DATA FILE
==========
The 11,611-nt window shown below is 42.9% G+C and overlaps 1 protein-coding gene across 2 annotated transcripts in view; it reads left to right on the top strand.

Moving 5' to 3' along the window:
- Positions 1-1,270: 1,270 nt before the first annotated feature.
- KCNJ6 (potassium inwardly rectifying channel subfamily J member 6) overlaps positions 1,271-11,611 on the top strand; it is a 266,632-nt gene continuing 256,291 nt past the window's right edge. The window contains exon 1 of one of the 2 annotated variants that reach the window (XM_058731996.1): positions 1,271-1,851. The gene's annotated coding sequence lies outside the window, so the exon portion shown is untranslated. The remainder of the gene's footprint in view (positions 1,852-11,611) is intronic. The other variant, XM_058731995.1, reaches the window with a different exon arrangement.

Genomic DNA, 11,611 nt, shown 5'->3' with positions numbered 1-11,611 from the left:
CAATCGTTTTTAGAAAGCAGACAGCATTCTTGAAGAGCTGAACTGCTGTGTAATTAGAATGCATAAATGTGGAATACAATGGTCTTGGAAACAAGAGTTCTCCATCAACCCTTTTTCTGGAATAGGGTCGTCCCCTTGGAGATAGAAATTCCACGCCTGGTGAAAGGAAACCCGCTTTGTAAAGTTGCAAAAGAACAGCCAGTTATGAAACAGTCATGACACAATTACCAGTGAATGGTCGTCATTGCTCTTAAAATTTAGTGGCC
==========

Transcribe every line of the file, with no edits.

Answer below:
The 11,611-nt window shown below is 42.9% G+C and overlaps 1 protein-coding gene across 2 annotated transcripts in view; it reads left to right on the top strand.

Moving 5' to 3' along the window:
- Positions 1-1,270: 1,270 nt before the first annotated feature.
- KCNJ6 (potassium inwardly rectifying channel subfamily J member 6) overlaps positions 1,271-11,611 on the top strand; it is a 266,632-nt gene continuing 256,291 nt past the window's right edge. The window contains exon 1 of one of the 2 annotated variants that reach the window (XM_058731996.1): positions 1,271-1,851. The gene's annotated coding sequence lies outside the window, so the exon portion shown is untranslated. The remainder of the gene's footprint in view (positions 1,852-11,611) is intronic. The other variant, XM_058731995.1, reaches the window with a different exon arrangement.

Genomic DNA, 11,611 nt, shown 5'->3' with positions numbered 1-11,611 from the left:
CAATCGTTTTTAGAAAGCAGACAGCATTCTTGAAGAGCTGAACTGCTGTGTAATTAGAATGCATAAATGTGGAATACAATGGTCTTGGAAACAAGAGTTCTCCATCAACCCTTTTTCTGGAATAGGGTCGTCCCCTTGGAGATAGAAATTCCACGCCTGGTGAAAGGAAACCCGCTTTGTAAAGTTGCAAAAGAACAGCCAGTTATGAAACAGTCATGACACAATTACCAGTGAATGGTCGTCATTGCTCTTAAAATTTAGTGGCC